The Praxis of Social Justice Dialogue

By Lester Asamoah

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“Human existence cannot be silent, nor can it be nourished by false words, but only by true words, with which men and women transform the world. . . But while to say the true word—which is work, which is praxis—is to transform the world, saying that word is not the privilege of some few persons, but the right of everyone…” – Paulo Freire, The Pedagogy of the Oppressed (p.88)

This opening quotation from Paulo Freire’s work is a great starting point behind the philosophy of dialogue. And, more importantly, why dialogue is so important and urgent. We, or at least those interested in social change, must be involved with the praxis of dialogue. But how can we do this effectively? What are the steps? Clearly, there’s a lot of discourse that is unproductive, and even unhelpful.

I will establish simply how we can begin to think about the praxis of dialogue. Next, I’ll discuss how to create meaningful dialogue. Finally, I’ll discuss what I believe is ineffective and effective. To my audience of social justice advocates: I must stress that this is only a glimpse into a certain philosophy and up to critical debate and interpretation.

What is dialogue?

What is meant by dialogue? Dialogue is a back and forth process between two people in learning about or analyzing the world in some way. Largely borrowing this definition from Freire, I want to make it clear that is a two way process. Its importance in being a two-way process is vital in a world where we conduct a great deal of our communication of ideas either by social media, or listening to people who are experts in a certain field speak on their experience. How can we understand the plight of homelessness by never speaking to someone who is homeless? The simple answer is that we cannot. And we wind up with policies where we “know” how to engage with these issues by marginally dealing with them.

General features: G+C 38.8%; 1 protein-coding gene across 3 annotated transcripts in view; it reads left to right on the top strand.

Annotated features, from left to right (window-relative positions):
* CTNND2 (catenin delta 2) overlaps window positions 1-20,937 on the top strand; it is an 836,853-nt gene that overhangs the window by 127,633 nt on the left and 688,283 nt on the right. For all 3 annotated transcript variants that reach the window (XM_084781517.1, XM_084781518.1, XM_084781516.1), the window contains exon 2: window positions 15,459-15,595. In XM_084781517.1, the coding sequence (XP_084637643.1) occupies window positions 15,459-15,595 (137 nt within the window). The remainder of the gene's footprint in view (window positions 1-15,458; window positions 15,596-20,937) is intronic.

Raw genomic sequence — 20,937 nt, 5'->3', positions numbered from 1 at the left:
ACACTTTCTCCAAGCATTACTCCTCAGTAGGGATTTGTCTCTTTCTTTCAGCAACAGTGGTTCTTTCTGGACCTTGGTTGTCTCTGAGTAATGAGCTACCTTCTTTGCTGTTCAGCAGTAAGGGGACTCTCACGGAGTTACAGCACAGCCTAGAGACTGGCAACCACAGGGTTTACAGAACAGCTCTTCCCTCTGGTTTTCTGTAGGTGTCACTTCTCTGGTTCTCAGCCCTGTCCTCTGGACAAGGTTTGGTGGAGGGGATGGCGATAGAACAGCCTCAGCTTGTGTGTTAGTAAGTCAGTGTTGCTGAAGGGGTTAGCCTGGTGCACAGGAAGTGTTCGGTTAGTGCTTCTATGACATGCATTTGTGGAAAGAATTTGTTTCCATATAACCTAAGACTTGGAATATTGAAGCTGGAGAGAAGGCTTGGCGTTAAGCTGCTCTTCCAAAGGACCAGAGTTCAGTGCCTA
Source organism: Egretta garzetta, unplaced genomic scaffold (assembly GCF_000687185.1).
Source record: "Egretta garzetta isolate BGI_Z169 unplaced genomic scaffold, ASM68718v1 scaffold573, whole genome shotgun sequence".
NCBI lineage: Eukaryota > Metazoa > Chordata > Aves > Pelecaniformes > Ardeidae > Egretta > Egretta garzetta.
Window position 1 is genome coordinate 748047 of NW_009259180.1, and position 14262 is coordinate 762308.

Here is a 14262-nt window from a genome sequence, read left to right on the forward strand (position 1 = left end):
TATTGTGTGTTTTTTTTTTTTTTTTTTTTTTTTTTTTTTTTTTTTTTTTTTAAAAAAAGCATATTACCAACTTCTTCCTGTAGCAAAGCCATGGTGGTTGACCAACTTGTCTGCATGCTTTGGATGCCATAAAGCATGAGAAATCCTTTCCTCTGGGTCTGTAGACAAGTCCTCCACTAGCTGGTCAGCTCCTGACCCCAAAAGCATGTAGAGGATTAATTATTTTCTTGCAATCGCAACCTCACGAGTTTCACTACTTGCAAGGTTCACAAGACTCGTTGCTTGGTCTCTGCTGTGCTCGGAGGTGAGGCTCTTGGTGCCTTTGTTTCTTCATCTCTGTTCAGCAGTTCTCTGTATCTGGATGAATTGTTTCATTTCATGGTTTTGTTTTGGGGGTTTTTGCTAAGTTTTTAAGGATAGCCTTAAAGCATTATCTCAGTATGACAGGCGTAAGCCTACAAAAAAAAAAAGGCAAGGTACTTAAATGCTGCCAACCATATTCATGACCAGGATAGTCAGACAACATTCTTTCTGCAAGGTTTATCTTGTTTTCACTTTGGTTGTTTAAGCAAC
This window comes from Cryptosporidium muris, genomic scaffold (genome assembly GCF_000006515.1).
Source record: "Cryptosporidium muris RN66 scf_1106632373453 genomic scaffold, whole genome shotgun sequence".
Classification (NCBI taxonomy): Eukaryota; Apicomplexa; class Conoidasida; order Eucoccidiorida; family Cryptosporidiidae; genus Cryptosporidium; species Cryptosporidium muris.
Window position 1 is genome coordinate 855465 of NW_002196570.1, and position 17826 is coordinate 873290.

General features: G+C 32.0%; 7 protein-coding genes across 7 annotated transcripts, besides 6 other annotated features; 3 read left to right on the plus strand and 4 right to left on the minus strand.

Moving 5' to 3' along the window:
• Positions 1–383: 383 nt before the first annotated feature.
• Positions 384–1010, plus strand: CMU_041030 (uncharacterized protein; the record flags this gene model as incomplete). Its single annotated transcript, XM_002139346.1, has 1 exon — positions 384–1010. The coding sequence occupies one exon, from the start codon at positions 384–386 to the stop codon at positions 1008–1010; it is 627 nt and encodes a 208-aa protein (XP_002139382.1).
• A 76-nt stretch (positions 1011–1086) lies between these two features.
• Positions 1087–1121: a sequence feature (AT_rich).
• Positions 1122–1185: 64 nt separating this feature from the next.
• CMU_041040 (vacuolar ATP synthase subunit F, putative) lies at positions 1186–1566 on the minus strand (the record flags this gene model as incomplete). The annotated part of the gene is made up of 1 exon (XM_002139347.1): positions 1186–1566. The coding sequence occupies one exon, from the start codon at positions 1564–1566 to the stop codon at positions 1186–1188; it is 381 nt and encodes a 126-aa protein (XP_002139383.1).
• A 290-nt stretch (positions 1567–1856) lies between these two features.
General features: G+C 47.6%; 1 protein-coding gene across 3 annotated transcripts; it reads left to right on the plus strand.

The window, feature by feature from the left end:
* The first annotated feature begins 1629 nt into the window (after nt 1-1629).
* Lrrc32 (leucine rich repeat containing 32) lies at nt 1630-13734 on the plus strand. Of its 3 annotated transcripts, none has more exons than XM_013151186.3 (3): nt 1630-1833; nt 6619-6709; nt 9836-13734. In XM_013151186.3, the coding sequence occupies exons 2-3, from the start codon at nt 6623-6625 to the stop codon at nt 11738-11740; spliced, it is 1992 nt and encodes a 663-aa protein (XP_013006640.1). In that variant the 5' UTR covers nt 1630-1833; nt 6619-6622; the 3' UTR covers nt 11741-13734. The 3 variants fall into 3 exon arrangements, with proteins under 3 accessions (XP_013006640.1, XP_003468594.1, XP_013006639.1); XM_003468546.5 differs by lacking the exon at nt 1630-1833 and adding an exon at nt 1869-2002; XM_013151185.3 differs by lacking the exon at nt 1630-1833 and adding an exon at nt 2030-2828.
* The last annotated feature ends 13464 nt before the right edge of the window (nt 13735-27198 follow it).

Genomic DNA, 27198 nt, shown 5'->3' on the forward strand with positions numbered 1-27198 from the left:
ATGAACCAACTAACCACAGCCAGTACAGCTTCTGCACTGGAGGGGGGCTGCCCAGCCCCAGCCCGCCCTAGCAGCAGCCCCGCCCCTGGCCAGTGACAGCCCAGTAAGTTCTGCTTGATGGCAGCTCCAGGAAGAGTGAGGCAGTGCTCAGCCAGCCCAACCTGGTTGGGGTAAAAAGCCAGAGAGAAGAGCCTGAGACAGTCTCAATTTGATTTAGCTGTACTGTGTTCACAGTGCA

Our means of conversation and dialogue have evolved. We can chat online, or on Skype. We have more diverse communities than ever before. There’s no limit to what we can learn about others. We have a unique way to take advantage of our technological and cultural placement. But before we talk to people and try to develop understanding, we have to remember one critical fact: every person is capable of cognition by the virtue of being human, and we should never assume that anyone is below us or unable to express complex thoughts about something. People doing the opposite of that sentence have brought great ruin to the world from their hubris.  

How can we think about meaningful dialogue?

Meaningful dialogue is about listening. That’s not a secret. Why doesn’t it happen this way? It’s because privilege and power dynamics exist. While these dynamics exist, we have to acknowledge this: If you’re reading this, you likely have some sort of privilege and power. Now, I don’t have the magic formula to get the most powerful people to the table, but Freire notes that we can make a difference with oppressed people to help them realize they’re oppressed. Note that he does not say to lecture people, but he says engage with dialogue. And also note that people that are oppressed are able to express their opinions and take action.